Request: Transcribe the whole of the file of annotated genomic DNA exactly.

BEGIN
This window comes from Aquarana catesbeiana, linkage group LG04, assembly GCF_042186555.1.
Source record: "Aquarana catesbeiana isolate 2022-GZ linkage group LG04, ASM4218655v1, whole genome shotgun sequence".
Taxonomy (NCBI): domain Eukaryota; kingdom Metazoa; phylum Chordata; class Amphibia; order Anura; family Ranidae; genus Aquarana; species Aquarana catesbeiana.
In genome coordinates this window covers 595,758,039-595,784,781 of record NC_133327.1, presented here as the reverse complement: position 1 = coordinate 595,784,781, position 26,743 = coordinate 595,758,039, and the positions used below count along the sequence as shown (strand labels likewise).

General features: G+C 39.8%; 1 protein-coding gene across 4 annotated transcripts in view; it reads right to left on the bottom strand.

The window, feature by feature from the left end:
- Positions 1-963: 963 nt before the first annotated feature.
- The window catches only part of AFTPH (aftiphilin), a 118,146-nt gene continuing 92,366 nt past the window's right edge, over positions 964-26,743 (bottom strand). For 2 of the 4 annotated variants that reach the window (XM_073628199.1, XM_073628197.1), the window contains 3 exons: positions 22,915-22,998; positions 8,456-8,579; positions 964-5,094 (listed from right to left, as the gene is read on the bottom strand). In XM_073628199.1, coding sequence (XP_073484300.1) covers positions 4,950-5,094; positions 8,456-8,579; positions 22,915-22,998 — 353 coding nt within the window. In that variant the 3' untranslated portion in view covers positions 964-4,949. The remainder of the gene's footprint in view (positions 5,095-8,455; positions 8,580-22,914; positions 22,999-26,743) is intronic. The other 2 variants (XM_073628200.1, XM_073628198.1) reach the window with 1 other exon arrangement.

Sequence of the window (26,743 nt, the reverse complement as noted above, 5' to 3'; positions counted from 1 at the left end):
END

This window comes from Aquarana catesbeiana, linkage group LG04, assembly GCF_042186555.1.
Source record: "Aquarana catesbeiana isolate 2022-GZ linkage group LG04, ASM4218655v1, whole genome shotgun sequence".
Taxonomy (NCBI): domain Eukaryota; kingdom Metazoa; phylum Chordata; class Amphibia; order Anura; family Ranidae; genus Aquarana; species Aquarana catesbeiana.
In genome coordinates this window covers 595,758,039-595,784,781 of record NC_133327.1, presented here as the reverse complement: position 1 = coordinate 595,784,781, position 26,743 = coordinate 595,758,039, and the positions used below count along the sequence as shown (strand labels likewise).

General features: G+C 39.8%; 1 protein-coding gene across 4 annotated transcripts in view; it reads right to left on the bottom strand.

The window, feature by feature from the left end:
- Positions 1-963: 963 nt before the first annotated feature.
- The window catches only part of AFTPH (aftiphilin), a 118,146-nt gene continuing 92,366 nt past the window's right edge, over positions 964-26,743 (bottom strand). For 2 of the 4 annotated variants that reach the window (XM_073628199.1, XM_073628197.1), the window contains 3 exons: positions 22,915-22,998; positions 8,456-8,579; positions 964-5,094 (listed from right to left, as the gene is read on the bottom strand). In XM_073628199.1, coding sequence (XP_073484300.1) covers positions 4,950-5,094; positions 8,456-8,579; positions 22,915-22,998 — 353 coding nt within the window. In that variant the 3' untranslated portion in view covers positions 964-4,949. The remainder of the gene's footprint in view (positions 5,095-8,455; positions 8,580-22,914; positions 22,999-26,743) is intronic. The other 2 variants (XM_073628200.1, XM_073628198.1) reach the window with 1 other exon arrangement.

Sequence of the window (26,743 nt, the reverse complement as noted above, 5' to 3'; positions counted from 1 at the left end):